Oversight isn’t just the responsibility of committees or their chairmen, although their leadership and expertise is important. Oversight is the responsibility of each individual member of Congress. Whether in the majority or minority, each member is a constitutional officer. He or she was elected to represent and cast votes in the interests of their constituents. And each member needs accurate information from the executive branch in order to make informed decisions on all sorts of matters.

Oversight takes many different forms. Individual members or committees send letters, request briefings and hold hearings. They might request documents or interviews. Most of the time, recipients comply with congressional oversight requests voluntarily. Usually, the member or committee is willing to discuss and negotiate the scope of a request and reach a reasonable accommodation.

In fact, that’s the way that members and committees prefer to work. The goal is to get the information, not put on a show. Of course, every nominee who comes into my office says they will answer my oversight requests in a timely fashion. But then they get confirmed, and they must get amnesia, because all too often I don’t hear back from them as quickly as I should.

When a witness does not comply, we have subpoenas. Of course, it’d be easier if the Democrats recognized when those were necessary. In any case, a committee often issues a subpoena only after it has attempted to get the information voluntarily and those efforts have failed. I think we are seeing that play out right now.

I’ve seen it before, too, during the “Fast and Furious” investigation. The executive branch stalled and hid behind bogus, vague privilege claims that had nothing to do with presidential communications. Eventually, a court ordered them to turn over documents to the House committee. They admitted that thousands of pages of withheld documents were never privileged at all!

In our investigation of political interference in the 2016 election, the agencies resisted providing some information because they claimed it threatened national security. Much of that information is now declassified, and it demonstrates those concerns were merely hot air.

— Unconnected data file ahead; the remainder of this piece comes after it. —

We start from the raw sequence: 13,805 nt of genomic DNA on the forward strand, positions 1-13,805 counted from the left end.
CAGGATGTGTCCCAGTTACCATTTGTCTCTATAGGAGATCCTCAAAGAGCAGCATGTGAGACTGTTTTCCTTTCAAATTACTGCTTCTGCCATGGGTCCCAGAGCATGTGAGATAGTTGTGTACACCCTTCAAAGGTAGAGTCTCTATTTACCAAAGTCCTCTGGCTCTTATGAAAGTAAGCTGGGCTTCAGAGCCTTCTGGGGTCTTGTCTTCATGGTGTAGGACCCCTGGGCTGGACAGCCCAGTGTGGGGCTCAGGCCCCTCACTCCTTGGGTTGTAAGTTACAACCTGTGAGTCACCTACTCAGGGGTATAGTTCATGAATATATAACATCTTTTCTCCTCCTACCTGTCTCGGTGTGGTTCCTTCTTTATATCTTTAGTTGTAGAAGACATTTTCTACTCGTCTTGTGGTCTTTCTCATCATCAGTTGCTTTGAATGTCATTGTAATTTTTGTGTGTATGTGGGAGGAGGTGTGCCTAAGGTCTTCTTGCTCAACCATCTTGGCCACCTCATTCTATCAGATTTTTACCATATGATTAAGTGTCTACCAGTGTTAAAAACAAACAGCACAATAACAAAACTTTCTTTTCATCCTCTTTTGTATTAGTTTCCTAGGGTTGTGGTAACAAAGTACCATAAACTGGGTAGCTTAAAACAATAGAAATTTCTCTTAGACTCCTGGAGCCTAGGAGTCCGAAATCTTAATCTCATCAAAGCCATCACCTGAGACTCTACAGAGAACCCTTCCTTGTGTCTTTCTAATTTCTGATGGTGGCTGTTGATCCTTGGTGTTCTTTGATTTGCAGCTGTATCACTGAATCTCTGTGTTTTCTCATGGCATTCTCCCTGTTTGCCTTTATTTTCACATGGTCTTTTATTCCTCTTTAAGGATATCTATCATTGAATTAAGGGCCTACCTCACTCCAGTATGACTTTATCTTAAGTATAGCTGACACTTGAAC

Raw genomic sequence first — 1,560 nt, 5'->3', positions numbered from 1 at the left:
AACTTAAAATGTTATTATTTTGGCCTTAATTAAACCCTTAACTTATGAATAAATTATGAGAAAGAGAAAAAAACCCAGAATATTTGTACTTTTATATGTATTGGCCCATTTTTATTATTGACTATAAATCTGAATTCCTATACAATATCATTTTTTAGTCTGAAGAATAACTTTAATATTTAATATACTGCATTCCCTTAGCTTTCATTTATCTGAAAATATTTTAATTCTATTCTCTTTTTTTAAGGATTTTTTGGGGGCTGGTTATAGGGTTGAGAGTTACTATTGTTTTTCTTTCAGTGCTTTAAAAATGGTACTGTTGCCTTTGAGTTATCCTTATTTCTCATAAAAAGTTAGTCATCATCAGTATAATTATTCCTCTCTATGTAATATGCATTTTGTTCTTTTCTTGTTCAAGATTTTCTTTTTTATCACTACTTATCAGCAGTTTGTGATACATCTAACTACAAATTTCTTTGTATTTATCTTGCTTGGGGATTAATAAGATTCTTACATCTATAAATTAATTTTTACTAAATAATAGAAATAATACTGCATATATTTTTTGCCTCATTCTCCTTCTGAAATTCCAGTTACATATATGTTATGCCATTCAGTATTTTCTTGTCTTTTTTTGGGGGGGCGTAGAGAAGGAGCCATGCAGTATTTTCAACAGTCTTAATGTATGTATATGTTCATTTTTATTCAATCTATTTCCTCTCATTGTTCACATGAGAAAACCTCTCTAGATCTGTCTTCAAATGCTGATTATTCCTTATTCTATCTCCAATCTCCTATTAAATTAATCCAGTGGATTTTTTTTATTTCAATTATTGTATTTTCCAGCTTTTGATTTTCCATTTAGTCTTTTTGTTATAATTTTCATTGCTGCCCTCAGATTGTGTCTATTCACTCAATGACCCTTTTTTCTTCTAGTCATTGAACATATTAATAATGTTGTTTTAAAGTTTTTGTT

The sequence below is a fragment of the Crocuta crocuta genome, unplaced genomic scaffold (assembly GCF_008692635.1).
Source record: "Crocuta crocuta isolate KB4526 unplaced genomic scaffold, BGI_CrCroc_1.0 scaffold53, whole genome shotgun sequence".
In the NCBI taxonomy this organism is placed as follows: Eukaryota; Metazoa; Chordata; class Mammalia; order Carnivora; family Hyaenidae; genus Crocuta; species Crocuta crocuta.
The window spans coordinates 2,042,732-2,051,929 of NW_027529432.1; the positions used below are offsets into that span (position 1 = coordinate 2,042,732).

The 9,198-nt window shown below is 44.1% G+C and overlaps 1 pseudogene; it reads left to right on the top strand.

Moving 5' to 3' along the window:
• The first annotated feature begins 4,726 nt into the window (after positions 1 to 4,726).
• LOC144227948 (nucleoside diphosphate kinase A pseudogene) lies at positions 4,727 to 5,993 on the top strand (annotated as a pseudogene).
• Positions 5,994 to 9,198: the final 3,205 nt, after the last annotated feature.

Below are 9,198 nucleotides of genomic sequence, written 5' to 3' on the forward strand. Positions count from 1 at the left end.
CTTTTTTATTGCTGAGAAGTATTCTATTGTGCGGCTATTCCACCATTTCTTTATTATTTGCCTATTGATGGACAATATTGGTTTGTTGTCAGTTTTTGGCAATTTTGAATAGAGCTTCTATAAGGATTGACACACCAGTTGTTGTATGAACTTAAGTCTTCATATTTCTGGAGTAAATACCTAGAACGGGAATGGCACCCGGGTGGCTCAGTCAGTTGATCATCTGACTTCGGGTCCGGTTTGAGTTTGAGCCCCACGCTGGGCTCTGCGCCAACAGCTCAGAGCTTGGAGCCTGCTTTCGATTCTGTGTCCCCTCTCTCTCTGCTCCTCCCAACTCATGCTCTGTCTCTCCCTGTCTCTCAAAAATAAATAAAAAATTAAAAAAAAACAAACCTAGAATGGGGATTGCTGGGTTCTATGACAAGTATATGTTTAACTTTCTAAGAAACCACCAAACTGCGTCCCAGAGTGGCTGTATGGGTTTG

Unfortunately, the executive branch does not always respect even a congressional subpoena. The documents it withheld from Congress during “Fast and Furious” were subject to a subpoena. The efforts to enforce it took seven years. Failure to provide the documents led the House to hold the former attorney general in contempt and take him to court. But it wasn’t until this year, when President Obama and his team had left office, that additional documents were finally provided.

It’s clear that Congress cannot blindly trust the executive branch to make and enforce rules or to comply with its requests for information. And it also cannot depend on the judicial branch to give full effect to its oversight authority. It takes too long, and the courts don’t always get it right. The legislative branch must step up to the plate and reassert its constitutional powers.

Michael Horowitz, Inspector General of the Justice Department, testifies during a Joint House Judiciary and House Committee on Oversight and Government Reform hearing on oversight of the FBI and DOJ actions in advance of the 2016 election, on Capitol Hill in Washington, D.C. on June 19. (Photo: Kevin Dietsch/UPI/Newscom)

We need a package of rules and legislative changes that draw on Congress’s own strengths. We need to change the default from one of dodge and delay to democratic accountability. I’ve been working with my colleagues on proposals to do just that.

Meanwhile, as Congress seeks help from the other branches to do its job, whistleblowers are working hard to hold the government accountable. It’s our job to protect and empower them. You know, Ernie Fitzgerald was not the first whistleblower. Blowing the whistle on misconduct, and working to protect those who do, is as old as our republic.

In 1777, ten brave sailors aboard the warship “Warren” reported wrongdoing by their commanding officer. In reprisal, they were slapped with a criminal libel suit. On July 30, 1778, the Continental Congress shut down those shenanigans. It made clear that it’s the duty of citizens “in the service to the United States … to give the earliest information to Congress…. Of any misconduct, frauds or misdemeanors.”

Whistleblowing is a time-honored tradition in this country. It’s deeply patriotic and thoroughly American.

The framers knew that to hold onto their democracy, they would need, not just a well-formed structure, but also a virtuous citizenry. That’s where the whistleblowers come in. They keep the government honest. If we want to have the kind of government the framers envisioned, we have to protect them. Whistleblowers have to be able to share their message according to law, to the right people, in a way that keeps them and the rest of us safe. That means that they have to be able to report outside their agency, and to the congress, without fear of reprisal.

There’s still a lot of room for improvement in the whistleblower protection laws, although we have made much progress since I joined the congress. The better protections they have, the more likely whistleblowers will be to come forward. Believe me, we can’t do our constitutional duty of oversight without them.

The good news is that there are more folks like Ernie Fitzgerald out there. These whistleblowers know what’s really behind the agency talking points. They can tell you when Congress is being lied to, or only getting part of the story. They know where to find waste, fraud, and abuse. And these brave men and women are risking their reputations and their careers every day to “commit truth” and hold their government accountable.

By entrusting these truth-tellers to expose wrongdoing and corruption, we can help bring transparency and accountability to our institutions. By working with them to conduct rigorous oversight, we can restore the public trust in our government.

The whistleblowers are keeping faith with the taxpayers. The question is, are we?